THE CAT’S TABLE by Michael Ondaatje

Book Quote:

“Sometimes we find our true and inherent selves during youth. It is a recognition of something that at first is small within us, that we will grow into somehow. My shipboard nickname was MYNAH.  Almost my name but with a step into the air and a glimpse of some extra thing, like a slight swivel in their walk all birds have when they travel by land.”

Book Review:

Review by Friederike Knabe  (OCT 5, 2011)

In his new novel, The Cat’s Table, Michael Ondaatje imagines a young boy’s three-week sea voyage across the oceans, from his home in Colombo, Sri Lanka (then Ceylon) to England. The eleven-year-old travels alone and is, not surprisingly, allocated to the “lowly” Cat’s Table, where he joins an odd assortment of adults and two other boys of similar age.

In the voice of young “Michael,” Ondaatje shares the boys’ adventures on the ship with charming immediacy, while an older, adult “Michael” looks over his shoulder, first hardly noticeable, and later, more and more directly reflecting on his own recollections and moving the story forward. Are we reading a childhood memoir of sorts, a coming-of-age story, a personal journey into the past? Are we reading fact or fiction? Maybe, all of it. The parallels to the author’s life are easily spotted: a childhood in Ceylon, a nineteen fifties journey by ship from there to England… Other parallels to the author’s life come into view in the course of the book. Also, Ondaatje suggests in the first pages: “I try to imagine who the boy on the ship was…” In the Author’s Note (at the end of the book) Ondaatje is as clear and opaque as can be: “Although the novel uses the colouring and locations of memoir and autobiography, The Cat’s Table is fictional – from the Captain and crew and all its passengers on the boat – to the narrator.” Still…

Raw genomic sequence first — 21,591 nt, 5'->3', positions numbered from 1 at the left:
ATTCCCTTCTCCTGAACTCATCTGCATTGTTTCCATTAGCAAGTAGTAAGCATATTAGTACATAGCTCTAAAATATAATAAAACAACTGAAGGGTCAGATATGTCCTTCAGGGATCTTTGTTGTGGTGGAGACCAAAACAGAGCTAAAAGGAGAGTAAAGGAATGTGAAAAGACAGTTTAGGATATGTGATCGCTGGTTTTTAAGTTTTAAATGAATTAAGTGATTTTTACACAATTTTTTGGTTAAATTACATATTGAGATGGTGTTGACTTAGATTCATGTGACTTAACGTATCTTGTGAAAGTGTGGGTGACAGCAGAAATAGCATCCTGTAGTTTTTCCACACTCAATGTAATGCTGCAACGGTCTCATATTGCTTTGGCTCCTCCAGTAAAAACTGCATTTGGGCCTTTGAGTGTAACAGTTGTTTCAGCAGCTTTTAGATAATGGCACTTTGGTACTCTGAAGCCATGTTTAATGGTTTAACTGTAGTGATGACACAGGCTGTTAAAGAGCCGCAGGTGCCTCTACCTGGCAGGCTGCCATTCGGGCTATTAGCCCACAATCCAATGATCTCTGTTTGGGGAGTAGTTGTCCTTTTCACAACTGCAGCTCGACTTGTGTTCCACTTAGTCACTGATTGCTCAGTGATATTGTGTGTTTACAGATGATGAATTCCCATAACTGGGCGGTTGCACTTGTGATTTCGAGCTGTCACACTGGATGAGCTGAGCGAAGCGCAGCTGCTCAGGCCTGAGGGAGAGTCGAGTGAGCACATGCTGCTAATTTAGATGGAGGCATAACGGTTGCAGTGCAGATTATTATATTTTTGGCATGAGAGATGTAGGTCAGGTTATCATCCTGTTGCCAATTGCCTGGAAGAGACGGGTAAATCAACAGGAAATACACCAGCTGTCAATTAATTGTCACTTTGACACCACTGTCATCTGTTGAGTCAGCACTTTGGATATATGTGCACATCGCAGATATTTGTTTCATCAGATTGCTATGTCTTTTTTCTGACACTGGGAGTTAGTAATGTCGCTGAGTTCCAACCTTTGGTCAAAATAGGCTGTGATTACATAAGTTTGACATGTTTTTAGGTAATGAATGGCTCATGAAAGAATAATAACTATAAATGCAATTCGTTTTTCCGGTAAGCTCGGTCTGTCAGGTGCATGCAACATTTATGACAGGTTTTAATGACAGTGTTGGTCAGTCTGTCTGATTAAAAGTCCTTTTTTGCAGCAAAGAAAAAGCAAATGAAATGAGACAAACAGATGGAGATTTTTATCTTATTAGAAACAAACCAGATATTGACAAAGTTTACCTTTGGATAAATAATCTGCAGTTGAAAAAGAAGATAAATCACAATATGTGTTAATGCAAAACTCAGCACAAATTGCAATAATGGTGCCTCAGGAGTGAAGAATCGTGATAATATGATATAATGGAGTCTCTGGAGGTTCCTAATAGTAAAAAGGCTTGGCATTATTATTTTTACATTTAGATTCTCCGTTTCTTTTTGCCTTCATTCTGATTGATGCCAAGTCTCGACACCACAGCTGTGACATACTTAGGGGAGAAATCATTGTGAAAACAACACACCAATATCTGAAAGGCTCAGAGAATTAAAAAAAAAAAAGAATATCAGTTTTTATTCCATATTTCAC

Young Michael and his two new friends, Cassius and Ramadhin, become soon inseparable; yet, their friendship does not extend to sharing much about their backgrounds, so we don’t know more about them either at this point. They freely roam the huge ship, exploring any nook and cranny they can get into, especially during nights. Cassius is the rambunctious, Ramadhin, the cautious, more reasonable one, conscious of his “weak heart.” Michael describes himself as a “follower.”

The men at the Cat’s Table, astutely observed by young Michael, while distinct in personality and behaviour, share, nonetheless, their curiosity for the happenings on the ship – one could call theirs “the gossip table” – and, more importantly, they each provide some kind of “life lesson” for the boys, be it in history, music, literature or biology. The most intriguing passenger at the table, however, is Miss Lasqueti, who appears to have insider knowledge of a very different kind. From time to time, they are joined by seventeen-year-old, beautiful and “mysterious” Emily, a distant cousin of Michael’s. Given her “higher social standing” and her placement in the dining room, she can contribute intriguing news for any evolving “story.” She knows, for example, much about the dangerous, heavily guarded, prisoner, who the boys have noticed during their nighttime adventures. Of course, Emily also has her secret encounters at night, overheard by Michael hiding in a lifeboat…